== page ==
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The Preparation and Practice of Emmanuel Giboulot


The Preparation and Practice of Emmanuel Giboulot

For Emmanuel Giboulot there are no fancy appellations. Do not expect a Montrachet, a Corton-Charlemagne or a Chassagne under his name or label. Emmanuel vinifies Haute-Côte de Nuits, Côte de Beaune, IGP but in such a precise way that the terroir speaks with the same level of confidence and specificity

Giboulot: “I don’t really know why I’m producing wine, probably because of my family context, opportunities…and the fact of my being an inhabitant of this region where vines and wine have created landscapes and a culture for centuries. When I started to make wine with my first vines, it took me time to understand that my wine needed to look like me, and so not appeal to everyone. Then from that point I was truly able to adapt myself to my terroirs by understanding and respecting the accuracy of those ones, regardless of their greatness or modesty”.

When you have 47 years of biodynamic farming under your belt, you know your plots of land and how to deeply the wines may express it when given the chance to do so without mediation. Emmanuel Giboulot’s father, Paul Giboulot, was one of the two producers to begin practicing Biodynamic farming in Burgundy around 1970—the other one being Jean-Claude Rateau. With their initiatives successes came two more: Laloue Bize-Leroy and Marc Guillemot in the late nineteen-eighties; and they were followed by Anne-Claude Leflaive and Jean-Louis Trapet in the mid-nineties.

“The most important point in my mind is the right practice. You can bring much more work than everyone else, spray plenty of preparations, if you do not perform the right thing at the right time, the results won’t come up.

All of this knowledge comes with the time and therefore the experience. That experience gives you the power to act in a very efficient way. This is by trying new things, making mistake, having results (good or bad) that any producer will progress and understand better his terroir”.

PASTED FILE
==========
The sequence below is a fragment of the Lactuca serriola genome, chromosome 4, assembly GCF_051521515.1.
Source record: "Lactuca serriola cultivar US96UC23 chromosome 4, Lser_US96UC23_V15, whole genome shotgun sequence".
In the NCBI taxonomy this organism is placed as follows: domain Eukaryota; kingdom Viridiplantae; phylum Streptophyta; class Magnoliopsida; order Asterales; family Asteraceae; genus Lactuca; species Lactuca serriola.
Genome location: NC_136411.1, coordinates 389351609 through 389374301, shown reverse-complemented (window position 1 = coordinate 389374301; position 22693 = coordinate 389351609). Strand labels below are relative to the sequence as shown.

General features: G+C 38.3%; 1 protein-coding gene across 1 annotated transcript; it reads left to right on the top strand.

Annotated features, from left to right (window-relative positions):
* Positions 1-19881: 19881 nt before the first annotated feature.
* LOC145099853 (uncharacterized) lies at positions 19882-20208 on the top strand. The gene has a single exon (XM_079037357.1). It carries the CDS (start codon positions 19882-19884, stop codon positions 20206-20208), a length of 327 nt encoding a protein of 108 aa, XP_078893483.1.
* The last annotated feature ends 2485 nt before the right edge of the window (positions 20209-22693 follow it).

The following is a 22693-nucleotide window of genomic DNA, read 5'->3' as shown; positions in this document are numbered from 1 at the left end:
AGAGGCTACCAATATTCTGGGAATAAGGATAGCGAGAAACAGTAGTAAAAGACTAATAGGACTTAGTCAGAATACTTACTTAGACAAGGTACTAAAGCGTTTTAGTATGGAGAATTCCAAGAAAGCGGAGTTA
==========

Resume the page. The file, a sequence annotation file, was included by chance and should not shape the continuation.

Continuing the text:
Indeed, there is also this human decision and style, essential to preserve this pure intensity.

Emmanuel harvests slightly early, never practices battonage, gently and slowly presses with a steady mechanical horizontal-screw press , and he never uses new oak. The wine is only bottled when Giboulot feels it is ready. What we love in Giboulot wines is this a pursuit of freshness.

“In the vineyard when your soil is alive, when roots go down deeply, natural equilibriums occur and a link to freshness happen always, even for warm vintages. The second fundamental point is the harvest date, founder of this balance”.

The acidity that you get is so intense and sharp for his plots which give to his wines a unique style.  The kick of energy is also very impressive, probably due to the practices that produces biodynamic grapes vinified without additives and low levels of sulfites. The feeling of purity is always significant in the finished wine.

“Our role is to highlight differences. Take the example of Combe d’Eve and Pierres Blanches. Those two vineyards are based on a slope next to each other. Same work, same vinification process, two wines that are very different. Pierres Blanches touches people pretty quickly because of his generosity and dynamism immediately appreciable, while Combe d’Eve never shows off, always set back at the beginning. You need to go and pick it up when you taste. And finally, the fact that this wine is reserved generates more interest in my opinion. You need to be focused for such a wine, it’s your job to go and catch it, it is not obvious and you can miss it out!“

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